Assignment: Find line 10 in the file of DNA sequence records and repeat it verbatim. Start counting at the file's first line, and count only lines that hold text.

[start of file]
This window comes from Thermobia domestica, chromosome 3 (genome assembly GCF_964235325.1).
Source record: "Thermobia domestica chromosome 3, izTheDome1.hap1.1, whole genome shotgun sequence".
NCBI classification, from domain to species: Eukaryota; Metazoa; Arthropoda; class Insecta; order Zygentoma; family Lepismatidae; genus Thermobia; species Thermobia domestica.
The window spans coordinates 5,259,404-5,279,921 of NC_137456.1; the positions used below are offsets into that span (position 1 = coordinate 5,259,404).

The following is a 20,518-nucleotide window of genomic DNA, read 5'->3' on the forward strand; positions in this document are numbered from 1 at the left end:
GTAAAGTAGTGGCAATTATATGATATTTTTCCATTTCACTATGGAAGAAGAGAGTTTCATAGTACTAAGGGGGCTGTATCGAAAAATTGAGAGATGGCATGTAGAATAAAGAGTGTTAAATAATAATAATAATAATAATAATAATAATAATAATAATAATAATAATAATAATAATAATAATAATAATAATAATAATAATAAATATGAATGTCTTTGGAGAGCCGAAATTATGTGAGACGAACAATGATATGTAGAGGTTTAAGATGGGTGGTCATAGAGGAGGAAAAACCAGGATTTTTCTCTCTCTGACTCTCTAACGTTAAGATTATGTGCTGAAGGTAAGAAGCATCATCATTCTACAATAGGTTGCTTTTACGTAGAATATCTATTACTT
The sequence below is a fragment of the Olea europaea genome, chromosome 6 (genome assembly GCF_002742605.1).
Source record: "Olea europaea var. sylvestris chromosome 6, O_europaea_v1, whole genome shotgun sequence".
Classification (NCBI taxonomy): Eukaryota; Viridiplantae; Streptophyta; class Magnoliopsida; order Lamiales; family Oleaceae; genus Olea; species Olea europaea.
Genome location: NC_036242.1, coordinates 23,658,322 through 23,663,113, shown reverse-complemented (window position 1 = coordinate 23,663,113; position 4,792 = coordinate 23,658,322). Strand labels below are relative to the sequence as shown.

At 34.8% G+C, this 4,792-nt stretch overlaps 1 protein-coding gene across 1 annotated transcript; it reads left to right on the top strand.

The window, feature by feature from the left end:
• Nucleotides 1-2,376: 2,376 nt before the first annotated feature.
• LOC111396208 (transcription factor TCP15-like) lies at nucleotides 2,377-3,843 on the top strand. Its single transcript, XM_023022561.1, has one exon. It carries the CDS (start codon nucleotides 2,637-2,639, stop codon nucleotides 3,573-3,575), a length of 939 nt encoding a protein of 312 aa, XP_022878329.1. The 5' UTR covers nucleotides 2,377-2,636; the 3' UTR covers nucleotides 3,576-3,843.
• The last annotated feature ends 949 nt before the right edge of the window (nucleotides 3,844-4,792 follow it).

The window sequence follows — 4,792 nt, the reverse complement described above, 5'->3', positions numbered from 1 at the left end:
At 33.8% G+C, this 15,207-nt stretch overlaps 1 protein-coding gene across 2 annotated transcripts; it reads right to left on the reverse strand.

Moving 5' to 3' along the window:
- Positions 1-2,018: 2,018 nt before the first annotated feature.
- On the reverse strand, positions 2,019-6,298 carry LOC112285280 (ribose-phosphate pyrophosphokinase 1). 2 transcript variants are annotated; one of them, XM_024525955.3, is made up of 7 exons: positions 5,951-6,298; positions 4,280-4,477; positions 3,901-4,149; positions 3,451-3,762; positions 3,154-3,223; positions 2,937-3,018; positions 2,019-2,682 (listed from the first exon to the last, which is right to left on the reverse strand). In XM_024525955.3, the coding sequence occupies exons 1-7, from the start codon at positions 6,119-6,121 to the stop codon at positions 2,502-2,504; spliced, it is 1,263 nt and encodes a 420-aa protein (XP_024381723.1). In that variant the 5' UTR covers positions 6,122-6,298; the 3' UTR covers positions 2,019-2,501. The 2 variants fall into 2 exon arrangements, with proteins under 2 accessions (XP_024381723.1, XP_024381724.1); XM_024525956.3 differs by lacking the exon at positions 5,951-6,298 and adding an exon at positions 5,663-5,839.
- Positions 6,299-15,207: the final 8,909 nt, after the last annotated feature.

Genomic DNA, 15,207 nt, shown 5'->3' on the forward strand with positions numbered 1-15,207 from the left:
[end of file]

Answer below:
Genome location: NC_036242.1, coordinates 23,658,322 through 23,663,113, shown reverse-complemented (window position 1 = coordinate 23,663,113; position 4,792 = coordinate 23,658,322). Strand labels below are relative to the sequence as shown.